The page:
n 1971, Hrishikesh Mukherjee who was our editing lecturer, came to the institute to meet Jaya Badhuri. Gulzar, who was writing and assisting Hrishida, had recommended her for Guddi. When he asked me where she was, I immedi­ately directed him to the canteen where she was having tea. Anil Dhawan and Danny were also present. Jaya dropped her cup of tea when I told her that Hrishida had come to meet her! While he spoke to Jaya, I pestered Gulzar for a role. He quietly told me that there was one, but not to let Hrishida know that he had told me about it.

When I approached Hrishida and told him that I knew there was one role I could play, he blasted everyone in Bengali! Finally, I got the role. Guddi was a big hit! The film industry sat up and noticed the new girl, Jaya. Top directors including Manoj Kumar and Dev Anand had special screenings of the film and along with Jaya, they also noticed me. Consequently, I signed eight films and there was no looking back.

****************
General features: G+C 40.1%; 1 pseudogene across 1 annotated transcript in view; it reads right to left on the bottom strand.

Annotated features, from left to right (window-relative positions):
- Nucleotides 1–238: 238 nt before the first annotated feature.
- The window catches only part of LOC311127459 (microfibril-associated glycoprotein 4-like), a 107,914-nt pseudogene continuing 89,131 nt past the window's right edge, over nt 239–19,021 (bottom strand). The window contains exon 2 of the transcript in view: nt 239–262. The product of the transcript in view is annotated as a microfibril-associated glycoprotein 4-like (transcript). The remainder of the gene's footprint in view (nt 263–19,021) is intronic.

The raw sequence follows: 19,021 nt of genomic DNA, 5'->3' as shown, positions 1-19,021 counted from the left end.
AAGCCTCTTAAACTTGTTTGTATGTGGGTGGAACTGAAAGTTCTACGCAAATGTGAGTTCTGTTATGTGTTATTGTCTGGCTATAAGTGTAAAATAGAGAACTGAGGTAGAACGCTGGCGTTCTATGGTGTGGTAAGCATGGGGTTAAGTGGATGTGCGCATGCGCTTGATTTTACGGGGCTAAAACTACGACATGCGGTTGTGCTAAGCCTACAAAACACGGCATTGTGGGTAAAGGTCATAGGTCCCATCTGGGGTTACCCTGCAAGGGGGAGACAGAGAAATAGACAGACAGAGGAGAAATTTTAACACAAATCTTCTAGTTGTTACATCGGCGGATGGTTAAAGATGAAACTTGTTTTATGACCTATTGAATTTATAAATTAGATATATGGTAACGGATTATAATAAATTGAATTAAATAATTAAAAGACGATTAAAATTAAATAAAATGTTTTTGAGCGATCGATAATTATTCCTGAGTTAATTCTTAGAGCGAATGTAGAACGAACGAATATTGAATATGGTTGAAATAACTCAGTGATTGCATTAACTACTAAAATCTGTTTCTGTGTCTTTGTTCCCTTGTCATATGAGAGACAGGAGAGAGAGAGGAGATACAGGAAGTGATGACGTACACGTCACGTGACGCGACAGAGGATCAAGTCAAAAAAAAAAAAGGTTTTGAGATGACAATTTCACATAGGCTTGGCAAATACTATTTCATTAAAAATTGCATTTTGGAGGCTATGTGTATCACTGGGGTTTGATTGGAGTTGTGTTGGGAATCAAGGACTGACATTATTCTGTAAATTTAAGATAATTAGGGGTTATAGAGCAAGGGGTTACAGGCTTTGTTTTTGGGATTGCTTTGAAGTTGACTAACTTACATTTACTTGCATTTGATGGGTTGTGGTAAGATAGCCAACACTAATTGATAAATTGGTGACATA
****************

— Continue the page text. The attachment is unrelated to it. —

Strangely at the trial of Guddi, detractors dismissed it as an ‘educational film’. After it clicked, Jaya signed three films for Rs. 5000, Rs. 10,000 and Rs. 15,000 respectively and her price later shot up to 1 lakh! I formed an associa­tion with Hrishida and Gulzar. I did around eight to nine films with them in­cluding Bawarchi, Chupke Chupke and Abhimaan. Mere Apne was Gulzar’s first film as a director. At that point of time, Vinod Khanna’s position was very shaky. He had already established himself as a villain and was making an entry as a hero in the film. The premiere was held in Delhi and Gulzar was seated next to me. He was so nervous that the moment the film started, he held my hand tightly. I reassured him that everything would be fine. Later when the film ended and every one clapped and appreciated the film, Gulzar was touched and was moved to tears. I remem­ber telling Shatrughan Sinha that it was the first time in my life that I noticed the audience clapping when the villain bashed up the hero! Shatru who was playing the villain, was ecstatic!